The Occupy movement has been a like a powerful cleansing wind blowing over the political landscape -- exposing not just the obscenely rich, and criminally irresponsible political elite, but almost every other political player too: cowardly liberals, cautious social democrats, the strangely silenced churches, social movements stuck in the past, and a moribund labour movement. Indeed, that is what is most striking about this movement: it owes nothing to anyone.
As Chris Hedges wrote in a wonderful ode to the Occupy movement: "It will not make concessions with corrupt systems of corporate power. It holds fast to moral imperatives regardless of the cost. It confronts authority out of a sense of responsibility. It is not interested in formal positions of power. It is not seeking office. It is not trying to get people to vote."
Of course, to the corporate-complicit media, the lack of a traditional list of "clear demands" and "goals" is a weakness of the movement. But in fact this political-debt-free situation is what gives Occupy the ability to stake out a moral imperative of social justice that trumps all the tired, confused and predictable "agents of change" which have been so discredited by their failed response to the worst capitalist crisis in 80 years.
The series we at rabble.ca have been running on reinventing democracy and reclaiming the commons is directed at all of this: the crisis of the traditional -- and conventional -- left in coming to terms with how to make real change and what kind of change to make. Some would suggest that the Occupy movement proves the crisis is ending yet it also confirms the crisis: the "left" is not leading this movement. Reinventing democracy is an extremely complicated, very long process, but as for reclaiming the commons? That, it seems to me, is exactly what the Occupy movement has been about. And any reinvention of democracy will rest on a foundation of a reclaimed commons. The Occupy movement may well turn out to be a huge first step in achieving both these objectives.
It is confronting not just the facts of inequality, but the ideology that seeks to justify it. The biggest successes of neo-liberalism have been two fold. First, it systematically and dramatically lowered peoples' expectations of what is possible -- that is, what is possible from government in terms of equity and justice. People still believe that government should be a force for good. They just don't believe it will be. The right has successfully demonized government -- more in the U.S. (the Tea Partiers, impoverished by banks, hate government) than in Canada, but here, too.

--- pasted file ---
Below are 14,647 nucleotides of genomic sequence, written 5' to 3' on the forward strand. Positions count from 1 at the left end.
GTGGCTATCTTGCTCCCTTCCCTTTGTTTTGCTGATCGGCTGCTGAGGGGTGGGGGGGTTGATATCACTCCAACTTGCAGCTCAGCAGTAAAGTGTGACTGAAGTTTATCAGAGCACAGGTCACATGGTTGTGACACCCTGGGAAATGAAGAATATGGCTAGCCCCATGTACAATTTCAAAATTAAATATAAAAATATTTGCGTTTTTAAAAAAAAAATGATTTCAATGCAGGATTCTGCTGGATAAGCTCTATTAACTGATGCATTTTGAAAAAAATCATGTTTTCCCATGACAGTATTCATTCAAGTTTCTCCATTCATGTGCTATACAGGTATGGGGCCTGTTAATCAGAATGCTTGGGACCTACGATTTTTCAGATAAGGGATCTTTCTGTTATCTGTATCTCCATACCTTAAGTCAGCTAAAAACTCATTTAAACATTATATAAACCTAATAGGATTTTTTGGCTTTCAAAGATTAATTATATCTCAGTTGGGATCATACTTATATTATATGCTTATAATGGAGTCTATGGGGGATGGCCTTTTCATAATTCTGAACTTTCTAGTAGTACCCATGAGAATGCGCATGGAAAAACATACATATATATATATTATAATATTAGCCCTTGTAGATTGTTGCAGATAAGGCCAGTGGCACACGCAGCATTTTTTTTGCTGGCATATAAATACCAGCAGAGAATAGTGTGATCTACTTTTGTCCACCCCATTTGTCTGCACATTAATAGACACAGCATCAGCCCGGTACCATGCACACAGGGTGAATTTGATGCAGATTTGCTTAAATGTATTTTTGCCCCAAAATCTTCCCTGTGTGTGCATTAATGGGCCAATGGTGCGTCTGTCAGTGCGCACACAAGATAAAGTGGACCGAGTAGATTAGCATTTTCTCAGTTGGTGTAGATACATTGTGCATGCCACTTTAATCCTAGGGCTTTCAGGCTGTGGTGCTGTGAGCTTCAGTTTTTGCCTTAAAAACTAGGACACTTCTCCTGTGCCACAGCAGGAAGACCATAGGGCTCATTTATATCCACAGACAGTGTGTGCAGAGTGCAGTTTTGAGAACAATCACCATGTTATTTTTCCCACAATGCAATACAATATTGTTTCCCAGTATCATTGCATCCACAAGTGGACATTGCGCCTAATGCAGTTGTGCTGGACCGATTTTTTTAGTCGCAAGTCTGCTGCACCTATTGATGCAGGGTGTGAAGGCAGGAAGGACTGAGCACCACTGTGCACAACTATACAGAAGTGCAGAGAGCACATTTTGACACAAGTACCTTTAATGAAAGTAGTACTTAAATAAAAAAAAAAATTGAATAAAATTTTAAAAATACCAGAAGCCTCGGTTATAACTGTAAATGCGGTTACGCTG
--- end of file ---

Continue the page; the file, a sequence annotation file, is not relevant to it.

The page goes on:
Secondly, in exchange for giving up on government, democracy and what it should provide, people in Western developed nations like Canada and the U.S. have accepted, willingly or otherwise, the offerings of hyper-consumerism. In doing so, they have unwittingly accepted a kind of hyper-individualism, rejecting the promise of the commons as a false promise. Margaret Thatcher's declaration that there are no such thing as society, just individuals and families, seems very close to becoming true in the U.S. and there are signs of it here as well. I shop therefore I am.
No one on the broad left, from reformers to socialists, has been able to counter these two right-wing victories. Having failed to develop a new language of progressive politics that speaks meaningfully to people battered by economic insecurity and a staggering pace of change, we have been ideological punching bags for a determined, focused, enormously well-resourced enemy. We are like the Japanese soldiers who were discovered, 20 years after the war ended, on isolated Pacific Islands, believing the war was still on. They were still fighting the old war.
The "organized" left is still fighting the old wars using the old tools, the old structures, and old language all contained in a kind of middle-class complacency and business-as-usual bubble. There is a global capitalist crisis unfolding before our eyes the consequences of which will be unspeakably miserable for scores of millions of people in western nations -- and hundreds of millions everywhere else.